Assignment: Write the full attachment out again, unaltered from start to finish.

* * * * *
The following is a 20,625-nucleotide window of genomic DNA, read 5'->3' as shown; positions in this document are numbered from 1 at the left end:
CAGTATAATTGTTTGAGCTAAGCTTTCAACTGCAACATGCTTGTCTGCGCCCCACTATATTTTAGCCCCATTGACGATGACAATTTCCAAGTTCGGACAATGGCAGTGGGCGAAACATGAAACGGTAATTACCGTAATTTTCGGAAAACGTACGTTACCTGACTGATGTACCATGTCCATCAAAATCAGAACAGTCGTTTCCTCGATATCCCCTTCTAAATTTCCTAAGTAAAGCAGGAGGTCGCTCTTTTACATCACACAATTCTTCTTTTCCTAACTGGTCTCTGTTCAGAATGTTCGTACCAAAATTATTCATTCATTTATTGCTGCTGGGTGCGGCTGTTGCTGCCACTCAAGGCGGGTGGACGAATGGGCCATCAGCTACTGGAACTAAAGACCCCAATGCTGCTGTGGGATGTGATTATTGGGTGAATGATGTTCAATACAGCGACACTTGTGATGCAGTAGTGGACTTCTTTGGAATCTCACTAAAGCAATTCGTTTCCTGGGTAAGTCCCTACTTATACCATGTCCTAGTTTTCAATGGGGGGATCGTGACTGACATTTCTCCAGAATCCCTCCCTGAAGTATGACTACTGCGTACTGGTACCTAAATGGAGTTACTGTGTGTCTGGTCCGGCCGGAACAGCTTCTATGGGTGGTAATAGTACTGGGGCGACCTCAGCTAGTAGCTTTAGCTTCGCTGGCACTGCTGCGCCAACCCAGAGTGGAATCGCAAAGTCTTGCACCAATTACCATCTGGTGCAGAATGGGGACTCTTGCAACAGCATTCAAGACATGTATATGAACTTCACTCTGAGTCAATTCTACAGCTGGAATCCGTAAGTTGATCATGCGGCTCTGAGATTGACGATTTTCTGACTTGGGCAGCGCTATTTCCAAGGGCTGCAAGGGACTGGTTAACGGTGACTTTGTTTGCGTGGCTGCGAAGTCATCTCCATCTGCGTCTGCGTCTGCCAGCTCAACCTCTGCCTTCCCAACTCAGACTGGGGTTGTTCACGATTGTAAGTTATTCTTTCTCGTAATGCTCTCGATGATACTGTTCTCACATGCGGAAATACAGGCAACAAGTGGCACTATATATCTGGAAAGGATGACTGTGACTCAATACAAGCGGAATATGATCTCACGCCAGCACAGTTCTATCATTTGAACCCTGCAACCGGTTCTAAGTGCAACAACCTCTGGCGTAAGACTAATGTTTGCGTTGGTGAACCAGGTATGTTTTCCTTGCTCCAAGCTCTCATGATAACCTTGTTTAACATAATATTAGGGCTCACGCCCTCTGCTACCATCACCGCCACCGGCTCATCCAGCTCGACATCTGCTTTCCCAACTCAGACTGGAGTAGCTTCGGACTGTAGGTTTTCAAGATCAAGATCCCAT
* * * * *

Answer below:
The following is a 20,625-nucleotide window of genomic DNA, read 5'->3' as shown; positions in this document are numbered from 1 at the left end:
CAGTATAATTGTTTGAGCTAAGCTTTCAACTGCAACATGCTTGTCTGCGCCCCACTATATTTTAGCCCCATTGACGATGACAATTTCCAAGTTCGGACAATGGCAGTGGGCGAAACATGAAACGGTAATTACCGTAATTTTCGGAAAACGTACGTTACCTGACTGATGTACCATGTCCATCAAAATCAGAACAGTCGTTTCCTCGATATCCCCTTCTAAATTTCCTAAGTAAAGCAGGAGGTCGCTCTTTTACATCACACAATTCTTCTTTTCCTAACTGGTCTCTGTTCAGAATGTTCGTACCAAAATTATTCATTCATTTATTGCTGCTGGGTGCGGCTGTTGCTGCCACTCAAGGCGGGTGGACGAATGGGCCATCAGCTACTGGAACTAAAGACCCCAATGCTGCTGTGGGATGTGATTATTGGGTGAATGATGTTCAATACAGCGACACTTGTGATGCAGTAGTGGACTTCTTTGGAATCTCACTAAAGCAATTCGTTTCCTGGGTAAGTCCCTACTTATACCATGTCCTAGTTTTCAATGGGGGGATCGTGACTGACATTTCTCCAGAATCCCTCCCTGAAGTATGACTACTGCGTACTGGTACCTAAATGGAGTTACTGTGTGTCTGGTCCGGCCGGAACAGCTTCTATGGGTGGTAATAGTACTGGGGCGACCTCAGCTAGTAGCTTTAGCTTCGCTGGCACTGCTGCGCCAACCCAGAGTGGAATCGCAAAGTCTTGCACCAATTACCATCTGGTGCAGAATGGGGACTCTTGCAACAGCATTCAAGACATGTATATGAACTTCACTCTGAGTCAATTCTACAGCTGGAATCCGTAAGTTGATCATGCGGCTCTGAGATTGACGATTTTCTGACTTGGGCAGCGCTATTTCCAAGGGCTGCAAGGGACTGGTTAACGGTGACTTTGTTTGCGTGGCTGCGAAGTCATCTCCATCTGCGTCTGCGTCTGCCAGCTCAACCTCTGCCTTCCCAACTCAGACTGGGGTTGTTCACGATTGTAAGTTATTCTTTCTCGTAATGCTCTCGATGATACTGTTCTCACATGCGGAAATACAGGCAACAAGTGGCACTATATATCTGGAAAGGATGACTGTGACTCAATACAAGCGGAATATGATCTCACGCCAGCACAGTTCTATCATTTGAACCCTGCAACCGGTTCTAAGTGCAACAACCTCTGGCGTAAGACTAATGTTTGCGTTGGTGAACCAGGTATGTTTTCCTTGCTCCAAGCTCTCATGATAACCTTGTTTAACATAATATTAGGGCTCACGCCCTCTGCTACCATCACCGCCACCGGCTCATCCAGCTCGACATCTGCTTTCCCAACTCAGACTGGAGTAGCTTCGGACTGTAGGTTTTCAAGATCAAGATCCCAT